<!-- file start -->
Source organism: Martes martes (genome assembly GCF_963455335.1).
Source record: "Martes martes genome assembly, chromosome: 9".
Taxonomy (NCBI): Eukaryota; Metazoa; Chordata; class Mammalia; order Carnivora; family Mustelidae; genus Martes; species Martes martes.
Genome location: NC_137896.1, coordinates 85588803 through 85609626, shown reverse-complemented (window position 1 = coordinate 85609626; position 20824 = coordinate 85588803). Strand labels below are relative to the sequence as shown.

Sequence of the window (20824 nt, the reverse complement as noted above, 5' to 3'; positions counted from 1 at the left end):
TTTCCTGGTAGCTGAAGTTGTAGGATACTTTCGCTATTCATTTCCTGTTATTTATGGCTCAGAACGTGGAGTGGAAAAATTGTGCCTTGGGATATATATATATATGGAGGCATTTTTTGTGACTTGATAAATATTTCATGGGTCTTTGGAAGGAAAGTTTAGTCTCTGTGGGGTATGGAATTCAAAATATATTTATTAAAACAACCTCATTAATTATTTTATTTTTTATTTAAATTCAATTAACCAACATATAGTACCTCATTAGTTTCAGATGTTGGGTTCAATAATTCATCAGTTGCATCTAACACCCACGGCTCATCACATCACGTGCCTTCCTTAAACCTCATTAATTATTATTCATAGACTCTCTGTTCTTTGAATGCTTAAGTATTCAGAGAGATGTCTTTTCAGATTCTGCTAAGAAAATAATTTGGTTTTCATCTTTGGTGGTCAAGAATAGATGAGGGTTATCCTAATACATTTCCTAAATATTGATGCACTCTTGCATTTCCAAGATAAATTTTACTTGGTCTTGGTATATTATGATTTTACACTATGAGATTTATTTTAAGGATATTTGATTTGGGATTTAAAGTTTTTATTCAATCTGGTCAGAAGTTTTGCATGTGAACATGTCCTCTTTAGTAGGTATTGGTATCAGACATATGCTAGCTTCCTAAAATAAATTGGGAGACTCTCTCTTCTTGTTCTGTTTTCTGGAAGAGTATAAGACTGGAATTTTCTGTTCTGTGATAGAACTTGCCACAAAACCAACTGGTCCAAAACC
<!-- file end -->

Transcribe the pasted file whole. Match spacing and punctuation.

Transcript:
Source organism: Martes martes (genome assembly GCF_963455335.1).
Source record: "Martes martes genome assembly, chromosome: 9".
Taxonomy (NCBI): Eukaryota; Metazoa; Chordata; class Mammalia; order Carnivora; family Mustelidae; genus Martes; species Martes martes.
Genome location: NC_137896.1, coordinates 85588803 through 85609626, shown reverse-complemented (window position 1 = coordinate 85609626; position 20824 = coordinate 85588803). Strand labels below are relative to the sequence as shown.

Sequence of the window (20824 nt, the reverse complement as noted above, 5' to 3'; positions counted from 1 at the left end):
TTTCCTGGTAGCTGAAGTTGTAGGATACTTTCGCTATTCATTTCCTGTTATTTATGGCTCAGAACGTGGAGTGGAAAAATTGTGCCTTGGGATATATATATATATGGAGGCATTTTTTGTGACTTGATAAATATTTCATGGGTCTTTGGAAGGAAAGTTTAGTCTCTGTGGGGTATGGAATTCAAAATATATTTATTAAAACAACCTCATTAATTATTTTATTTTTTATTTAAATTCAATTAACCAACATATAGTACCTCATTAGTTTCAGATGTTGGGTTCAATAATTCATCAGTTGCATCTAACACCCACGGCTCATCACATCACGTGCCTTCCTTAAACCTCATTAATTATTATTCATAGACTCTCTGTTCTTTGAATGCTTAAGTATTCAGAGAGATGTCTTTTCAGATTCTGCTAAGAAAATAATTTGGTTTTCATCTTTGGTGGTCAAGAATAGATGAGGGTTATCCTAATACATTTCCTAAATATTGATGCACTCTTGCATTTCCAAGATAAATTTTACTTGGTCTTGGTATATTATGATTTTACACTATGAGATTTATTTTAAGGATATTTGATTTGGGATTTAAAGTTTTTATTCAATCTGGTCAGAAGTTTTGCATGTGAACATGTCCTCTTTAGTAGGTATTGGTATCAGACATATGCTAGCTTCCTAAAATAAATTGGGAGACTCTCTCTTCTTGTTCTGTTTTCTGGAAGAGTATAAGACTGGAATTTTCTGTTCTGTGATAGAACTTGCCACAAAACCAACTGGTCCAAAACC